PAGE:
Let’s say you buy a duplex for $310,000. You make a 25% deposit, equal to $77,500. That leaves you with a $232,500 mortgage. One percent of this remaining mortgage is $2,325, which is cut in half at $1,162.5. If you can rent both units of the duplex for about $1160, the property is probably a good investment.
The 1% rule is a quick trick to evaluate an investment’s potential. However, it should not be taken as a final judgment. The soundness of an investment depends on many factors, including your current cash flow, the condition of the property, property tax rates, location trends, and other factors. The 1% rule puts you in the margins, but do your due diligence.
Financing your real estate
Finally, you have chosen a property. If you are like most investors, you need to borrow money to buy it. This means finding a mortgage lender, negotiating terms and making a down payment. Let’s break down mortgage types, down payments and interest rates:
Mortgage types: There are many different types of mortgages. The two most common are fixed and floating rate mortgages. Fixed rate mortgages have a fixed interest rate over the life of the loan, while adjustable rate mortgages have an initial fixed rate that changes as the loan ages.
Deposits and Interest Rates: In addition to choosing a mortgage type and term (15 years, 30 years, etc.), you also have to make a substantial down payment. Larger down payments will help you get lower interest rates because your lender is taking on less risk. Conversely, smaller down payments come with higher interest rates. Deposits of about 20% are usually considered sufficient.
Related: How to Get the Most Out of Your Rental Property Investment
As a buyer, it’s your job to get ahead of a purchase before problems arise. Here’s what you need to do to make sure your investment is well protected before making it official:
To verify titled documents: A title deed, transferred in a physical deed, confirms the ownership of a property. Before signing a purchase agreement, review the most recent deed on file and verify that the seller is the current owner. This can be done through a title company or attorney. Then check for any liens on the property. Retention rights are claims on a property placed by a lender while the owner still owes money. Ownership cannot be transferred if there are active liens on it. Finally, the title documents must be signed by the seller and buyer (you) to formally transfer ownership.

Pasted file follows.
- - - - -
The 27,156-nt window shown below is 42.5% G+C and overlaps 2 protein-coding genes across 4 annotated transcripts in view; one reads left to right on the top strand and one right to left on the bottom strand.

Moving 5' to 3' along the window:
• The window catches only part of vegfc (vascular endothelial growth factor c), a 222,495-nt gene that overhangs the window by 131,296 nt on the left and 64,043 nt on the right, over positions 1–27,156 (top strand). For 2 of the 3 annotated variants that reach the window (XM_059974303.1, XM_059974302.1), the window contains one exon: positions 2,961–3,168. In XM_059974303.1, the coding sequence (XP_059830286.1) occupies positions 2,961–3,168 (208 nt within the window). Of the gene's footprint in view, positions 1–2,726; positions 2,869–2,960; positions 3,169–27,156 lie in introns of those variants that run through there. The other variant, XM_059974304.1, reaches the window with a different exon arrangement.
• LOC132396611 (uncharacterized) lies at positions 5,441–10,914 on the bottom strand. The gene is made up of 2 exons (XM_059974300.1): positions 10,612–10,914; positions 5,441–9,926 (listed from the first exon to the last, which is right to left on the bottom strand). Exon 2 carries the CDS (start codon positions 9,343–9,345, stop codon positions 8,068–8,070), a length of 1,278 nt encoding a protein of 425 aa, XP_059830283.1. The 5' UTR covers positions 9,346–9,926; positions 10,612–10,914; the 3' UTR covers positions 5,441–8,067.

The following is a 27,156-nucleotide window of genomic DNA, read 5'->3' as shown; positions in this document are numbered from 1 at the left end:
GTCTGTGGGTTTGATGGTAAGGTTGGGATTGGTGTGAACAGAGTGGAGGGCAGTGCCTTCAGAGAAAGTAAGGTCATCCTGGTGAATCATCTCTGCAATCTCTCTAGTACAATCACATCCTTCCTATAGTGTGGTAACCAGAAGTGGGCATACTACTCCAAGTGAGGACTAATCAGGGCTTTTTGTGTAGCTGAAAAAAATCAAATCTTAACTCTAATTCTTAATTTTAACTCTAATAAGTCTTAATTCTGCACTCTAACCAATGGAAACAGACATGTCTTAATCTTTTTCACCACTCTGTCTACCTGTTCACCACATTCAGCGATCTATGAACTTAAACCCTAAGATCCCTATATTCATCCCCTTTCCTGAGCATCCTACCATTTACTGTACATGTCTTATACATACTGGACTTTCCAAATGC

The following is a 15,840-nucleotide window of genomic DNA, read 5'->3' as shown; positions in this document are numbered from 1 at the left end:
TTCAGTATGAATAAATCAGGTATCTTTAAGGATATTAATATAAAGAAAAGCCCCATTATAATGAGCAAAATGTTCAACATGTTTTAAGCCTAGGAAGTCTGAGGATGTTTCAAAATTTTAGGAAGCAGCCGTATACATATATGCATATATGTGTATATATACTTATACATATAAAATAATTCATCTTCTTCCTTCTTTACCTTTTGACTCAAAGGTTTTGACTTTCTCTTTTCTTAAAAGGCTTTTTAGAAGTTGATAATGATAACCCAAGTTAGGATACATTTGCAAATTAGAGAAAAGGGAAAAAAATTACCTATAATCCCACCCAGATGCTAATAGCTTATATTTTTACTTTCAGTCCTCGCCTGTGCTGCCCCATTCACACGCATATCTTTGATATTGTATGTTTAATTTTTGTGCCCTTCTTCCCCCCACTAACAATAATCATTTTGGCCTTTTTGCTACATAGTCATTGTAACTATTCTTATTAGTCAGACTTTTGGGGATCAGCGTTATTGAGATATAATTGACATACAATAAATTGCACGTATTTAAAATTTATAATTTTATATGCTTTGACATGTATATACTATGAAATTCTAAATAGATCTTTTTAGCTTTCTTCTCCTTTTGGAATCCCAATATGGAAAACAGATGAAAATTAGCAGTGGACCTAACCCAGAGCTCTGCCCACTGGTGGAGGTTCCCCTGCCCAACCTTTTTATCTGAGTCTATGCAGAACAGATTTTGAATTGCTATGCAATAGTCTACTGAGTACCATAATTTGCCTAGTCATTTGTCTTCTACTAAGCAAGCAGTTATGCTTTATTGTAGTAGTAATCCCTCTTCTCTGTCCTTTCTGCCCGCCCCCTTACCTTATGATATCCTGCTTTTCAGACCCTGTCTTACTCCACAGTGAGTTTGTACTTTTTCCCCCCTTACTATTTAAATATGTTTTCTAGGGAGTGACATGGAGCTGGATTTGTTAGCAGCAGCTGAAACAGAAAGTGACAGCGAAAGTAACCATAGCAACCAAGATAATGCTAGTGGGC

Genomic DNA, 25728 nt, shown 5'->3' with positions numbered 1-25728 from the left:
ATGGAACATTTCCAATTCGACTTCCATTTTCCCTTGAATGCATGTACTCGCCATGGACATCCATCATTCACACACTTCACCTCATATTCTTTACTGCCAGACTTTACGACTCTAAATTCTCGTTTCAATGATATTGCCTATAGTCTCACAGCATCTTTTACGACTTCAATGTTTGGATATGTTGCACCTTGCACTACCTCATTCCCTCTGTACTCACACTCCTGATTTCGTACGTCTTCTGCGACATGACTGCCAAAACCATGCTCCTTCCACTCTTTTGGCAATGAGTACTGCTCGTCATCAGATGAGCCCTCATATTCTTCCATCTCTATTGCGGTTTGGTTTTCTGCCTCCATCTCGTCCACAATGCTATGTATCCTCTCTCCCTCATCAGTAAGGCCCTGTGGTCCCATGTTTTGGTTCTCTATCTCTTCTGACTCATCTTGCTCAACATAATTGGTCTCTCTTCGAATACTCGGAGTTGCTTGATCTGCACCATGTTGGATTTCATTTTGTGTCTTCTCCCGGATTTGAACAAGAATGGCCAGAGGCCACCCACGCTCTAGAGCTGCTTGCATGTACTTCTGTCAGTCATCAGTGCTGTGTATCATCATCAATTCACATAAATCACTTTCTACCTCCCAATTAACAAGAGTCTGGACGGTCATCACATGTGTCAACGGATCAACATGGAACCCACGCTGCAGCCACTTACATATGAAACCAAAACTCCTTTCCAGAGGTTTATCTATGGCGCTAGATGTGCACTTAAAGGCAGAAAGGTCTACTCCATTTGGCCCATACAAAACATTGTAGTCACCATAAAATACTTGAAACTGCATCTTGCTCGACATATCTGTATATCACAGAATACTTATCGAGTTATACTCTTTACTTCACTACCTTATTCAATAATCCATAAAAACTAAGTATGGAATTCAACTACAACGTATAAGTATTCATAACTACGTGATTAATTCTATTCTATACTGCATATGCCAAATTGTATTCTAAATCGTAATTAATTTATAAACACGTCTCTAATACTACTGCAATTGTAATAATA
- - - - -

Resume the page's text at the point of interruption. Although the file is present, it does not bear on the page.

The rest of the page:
Buy title insurance: Property insurance protects you if something unpleasant, such as an undetected lien, is discovered after you transfer the title. Some lenders require it to obtain a mortgage. Title insurance is usually around $1,000.
Confirm the property tax receipts: Then confirm that the previous owner has paid all necessary property taxes. Ask the seller for receipts directly or obtain them from your local government tax office.
Carry out an inspection: Hire a professional home or building inspector to see if there are any issues you should know about before buying the property.
Sign the real estate purchase agreement: A real estate purchase agreement is a contract between you and the seller. Like any other contract, it covers the price and any negotiated terms of the purchase. Your broker takes care of the agreement. Communicate with them about any issues or conditions you want to include.
Every successful investor started right where you are now. The research and dedication you put in upfront can also help you achieve financial freedom. You are now ready to buy your first home and get started with real estate investing.